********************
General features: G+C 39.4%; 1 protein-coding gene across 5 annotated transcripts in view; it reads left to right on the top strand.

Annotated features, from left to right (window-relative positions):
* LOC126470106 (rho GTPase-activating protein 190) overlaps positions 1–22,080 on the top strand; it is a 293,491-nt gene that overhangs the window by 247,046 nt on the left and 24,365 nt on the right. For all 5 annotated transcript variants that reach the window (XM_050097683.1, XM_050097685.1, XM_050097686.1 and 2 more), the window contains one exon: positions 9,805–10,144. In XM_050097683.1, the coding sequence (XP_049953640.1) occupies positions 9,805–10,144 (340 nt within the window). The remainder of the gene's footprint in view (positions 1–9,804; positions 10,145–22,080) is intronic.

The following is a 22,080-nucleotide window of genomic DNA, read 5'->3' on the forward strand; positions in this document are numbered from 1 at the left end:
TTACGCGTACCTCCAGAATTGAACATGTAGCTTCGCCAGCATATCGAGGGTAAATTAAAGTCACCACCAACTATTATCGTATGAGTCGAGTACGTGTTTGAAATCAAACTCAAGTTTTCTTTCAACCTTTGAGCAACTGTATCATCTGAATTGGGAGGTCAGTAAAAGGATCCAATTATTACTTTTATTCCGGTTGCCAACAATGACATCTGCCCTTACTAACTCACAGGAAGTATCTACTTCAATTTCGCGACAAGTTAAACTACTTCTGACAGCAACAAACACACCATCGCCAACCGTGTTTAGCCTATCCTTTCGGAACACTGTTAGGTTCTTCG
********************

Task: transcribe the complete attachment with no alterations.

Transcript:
General features: G+C 39.4%; 1 protein-coding gene across 5 annotated transcripts in view; it reads left to right on the top strand.

Annotated features, from left to right (window-relative positions):
* LOC126470106 (rho GTPase-activating protein 190) overlaps positions 1–22,080 on the top strand; it is a 293,491-nt gene that overhangs the window by 247,046 nt on the left and 24,365 nt on the right. For all 5 annotated transcript variants that reach the window (XM_050097683.1, XM_050097685.1, XM_050097686.1 and 2 more), the window contains one exon: positions 9,805–10,144. In XM_050097683.1, the coding sequence (XP_049953640.1) occupies positions 9,805–10,144 (340 nt within the window). The remainder of the gene's footprint in view (positions 1–9,804; positions 10,145–22,080) is intronic.

The following is a 22,080-nucleotide window of genomic DNA, read 5'->3' on the forward strand; positions in this document are numbered from 1 at the left end:
TTACGCGTACCTCCAGAATTGAACATGTAGCTTCGCCAGCATATCGAGGGTAAATTAAAGTCACCACCAACTATTATCGTATGAGTCGAGTACGTGTTTGAAATCAAACTCAAGTTTTCTTTCAACCTTTGAGCAACTGTATCATCTGAATTGGGAGGTCAGTAAAAGGATCCAATTATTACTTTTATTCCGGTTGCCAACAATGACATCTGCCCTTACTAACTCACAGGAAGTATCTACTTCAATTTCGCGACAAGTTAAACTACTTCTGACAGCAACAAACACACCATCGCCAACCGTGTTTAGCCTATCCTTTCGGAACACTGTTAGGTTCTTCG